Next week cross-party committees of support for Mr Balladur will be formed. Mr Sarkozy will be replaced as goverment spokesman by Philippe Douste-Blazy, Health Minister.
But the substance of Mr Balladur's campaign will be slower to arrive. The Prime Minister, the favourite to win the spring contest, has said he will not outline in detail his programme until mid to late-February. The main themes will be job creation, tackling the gap between government and voters, and dealing with problems of financing social provision, he says.
Mr Balladur held a meeting yesterday with ministers who back him in the election, underlining the split in the government between these and those who support Jacques Chirac, who founded Mr Balladur's RPR party. But it also showed the divergence between ministers from the UDF, the other coalition party, who are Balladurists and those wanting a UDF candidate.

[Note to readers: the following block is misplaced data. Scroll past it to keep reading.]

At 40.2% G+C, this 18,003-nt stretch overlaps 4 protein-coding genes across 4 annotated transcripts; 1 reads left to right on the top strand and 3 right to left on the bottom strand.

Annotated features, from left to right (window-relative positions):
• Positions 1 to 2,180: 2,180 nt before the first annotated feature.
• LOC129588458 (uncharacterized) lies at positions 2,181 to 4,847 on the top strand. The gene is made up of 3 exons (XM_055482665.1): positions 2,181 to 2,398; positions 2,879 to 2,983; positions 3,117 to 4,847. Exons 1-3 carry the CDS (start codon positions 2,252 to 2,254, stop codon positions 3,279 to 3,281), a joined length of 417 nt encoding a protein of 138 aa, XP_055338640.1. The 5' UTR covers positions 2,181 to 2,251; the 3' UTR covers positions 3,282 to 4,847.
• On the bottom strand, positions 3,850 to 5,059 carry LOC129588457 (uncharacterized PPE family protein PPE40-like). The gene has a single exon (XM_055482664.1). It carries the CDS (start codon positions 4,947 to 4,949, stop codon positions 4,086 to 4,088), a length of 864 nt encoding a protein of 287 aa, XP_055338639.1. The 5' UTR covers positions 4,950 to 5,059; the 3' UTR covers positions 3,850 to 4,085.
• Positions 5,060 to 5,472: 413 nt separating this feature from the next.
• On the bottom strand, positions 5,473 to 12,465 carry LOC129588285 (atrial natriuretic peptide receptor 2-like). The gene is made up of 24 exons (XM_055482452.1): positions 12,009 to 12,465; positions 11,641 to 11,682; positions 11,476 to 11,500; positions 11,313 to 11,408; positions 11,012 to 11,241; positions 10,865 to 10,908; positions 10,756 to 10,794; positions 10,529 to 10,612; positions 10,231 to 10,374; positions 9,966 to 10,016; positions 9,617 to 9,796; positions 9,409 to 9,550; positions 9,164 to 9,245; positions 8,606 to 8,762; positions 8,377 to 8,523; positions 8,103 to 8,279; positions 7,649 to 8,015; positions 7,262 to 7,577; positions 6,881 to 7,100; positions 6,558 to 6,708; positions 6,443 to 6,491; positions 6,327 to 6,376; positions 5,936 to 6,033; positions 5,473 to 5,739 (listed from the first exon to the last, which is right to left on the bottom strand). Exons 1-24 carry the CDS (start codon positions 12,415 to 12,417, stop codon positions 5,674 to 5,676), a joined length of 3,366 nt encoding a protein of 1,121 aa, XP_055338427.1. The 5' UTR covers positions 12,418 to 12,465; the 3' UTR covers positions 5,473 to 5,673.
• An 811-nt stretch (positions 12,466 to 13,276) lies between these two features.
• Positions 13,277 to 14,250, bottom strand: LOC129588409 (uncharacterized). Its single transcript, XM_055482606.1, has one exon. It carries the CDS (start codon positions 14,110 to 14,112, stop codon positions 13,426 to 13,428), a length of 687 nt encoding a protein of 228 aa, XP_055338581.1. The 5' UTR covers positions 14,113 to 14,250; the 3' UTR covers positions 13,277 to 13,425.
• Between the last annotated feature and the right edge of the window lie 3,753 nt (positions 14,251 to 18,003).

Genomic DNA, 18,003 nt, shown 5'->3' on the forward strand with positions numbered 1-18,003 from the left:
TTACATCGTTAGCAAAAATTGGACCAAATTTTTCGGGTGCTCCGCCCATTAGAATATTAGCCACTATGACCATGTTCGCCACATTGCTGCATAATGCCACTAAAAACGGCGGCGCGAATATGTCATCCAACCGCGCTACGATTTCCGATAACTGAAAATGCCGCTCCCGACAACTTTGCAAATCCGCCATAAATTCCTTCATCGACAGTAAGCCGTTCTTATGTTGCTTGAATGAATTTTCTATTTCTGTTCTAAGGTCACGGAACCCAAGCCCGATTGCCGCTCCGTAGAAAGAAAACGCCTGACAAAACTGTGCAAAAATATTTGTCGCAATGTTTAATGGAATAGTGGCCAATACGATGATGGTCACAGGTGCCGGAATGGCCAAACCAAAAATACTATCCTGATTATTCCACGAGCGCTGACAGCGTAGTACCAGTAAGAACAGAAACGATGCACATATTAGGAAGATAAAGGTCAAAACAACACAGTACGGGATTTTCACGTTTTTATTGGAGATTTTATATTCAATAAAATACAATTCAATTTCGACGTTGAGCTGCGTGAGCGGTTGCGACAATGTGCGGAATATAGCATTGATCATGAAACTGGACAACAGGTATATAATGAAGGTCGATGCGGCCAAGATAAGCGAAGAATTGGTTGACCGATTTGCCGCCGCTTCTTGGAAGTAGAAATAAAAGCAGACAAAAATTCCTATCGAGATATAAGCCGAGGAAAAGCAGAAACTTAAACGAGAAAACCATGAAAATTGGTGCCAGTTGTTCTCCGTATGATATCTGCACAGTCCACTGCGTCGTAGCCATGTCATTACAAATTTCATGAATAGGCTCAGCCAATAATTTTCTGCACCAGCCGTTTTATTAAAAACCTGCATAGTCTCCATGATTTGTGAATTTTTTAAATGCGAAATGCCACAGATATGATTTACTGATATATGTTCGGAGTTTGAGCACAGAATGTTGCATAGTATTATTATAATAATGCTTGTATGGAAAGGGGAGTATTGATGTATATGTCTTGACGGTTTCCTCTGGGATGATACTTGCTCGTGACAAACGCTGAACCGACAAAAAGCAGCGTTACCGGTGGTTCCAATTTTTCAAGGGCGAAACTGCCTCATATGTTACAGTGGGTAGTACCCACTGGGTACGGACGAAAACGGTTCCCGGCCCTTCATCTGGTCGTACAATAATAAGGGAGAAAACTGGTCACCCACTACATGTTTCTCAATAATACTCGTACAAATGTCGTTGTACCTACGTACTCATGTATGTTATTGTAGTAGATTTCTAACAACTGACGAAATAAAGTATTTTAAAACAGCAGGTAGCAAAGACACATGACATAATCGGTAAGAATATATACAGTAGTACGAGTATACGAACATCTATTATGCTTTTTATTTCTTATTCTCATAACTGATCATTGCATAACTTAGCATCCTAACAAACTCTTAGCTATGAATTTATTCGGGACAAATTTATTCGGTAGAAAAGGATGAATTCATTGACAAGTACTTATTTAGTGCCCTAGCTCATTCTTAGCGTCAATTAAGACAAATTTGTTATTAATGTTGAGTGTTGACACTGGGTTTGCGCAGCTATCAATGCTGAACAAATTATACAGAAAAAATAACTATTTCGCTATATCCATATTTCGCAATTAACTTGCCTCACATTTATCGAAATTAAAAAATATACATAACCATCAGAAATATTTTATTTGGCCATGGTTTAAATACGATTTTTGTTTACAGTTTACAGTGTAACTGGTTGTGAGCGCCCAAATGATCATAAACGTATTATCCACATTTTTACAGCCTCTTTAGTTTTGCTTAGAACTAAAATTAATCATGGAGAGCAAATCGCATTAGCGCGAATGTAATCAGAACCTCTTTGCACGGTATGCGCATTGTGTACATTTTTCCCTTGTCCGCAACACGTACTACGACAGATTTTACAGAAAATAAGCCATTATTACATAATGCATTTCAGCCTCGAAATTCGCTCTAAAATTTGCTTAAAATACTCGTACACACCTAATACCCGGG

This has led to speculation that the election of Mr Balladur could trigger a shift on the French right, with the formation of a wider conservative party uniting elements of both the RPR and UDF. However, Mr Balladur underlined that he does not want to see a dissolution of the national assembly after a presidential election, which would trigger a legislative election. Some analysts saw this as one way of allowing for a reshuffle in the parliamentary parties.
It is still unclear who will confront Mr Balladur in the first round of the elections in April. The spat in the Socialist party over who should represent it is becoming increasingly bitter, with exchanges between different candidates now being expressed openly. Lionel Jospin, former education minister and a potential candidate, yesterday attacked Henri Emmanuelli, the party's First Secretary, who is ready to stand.
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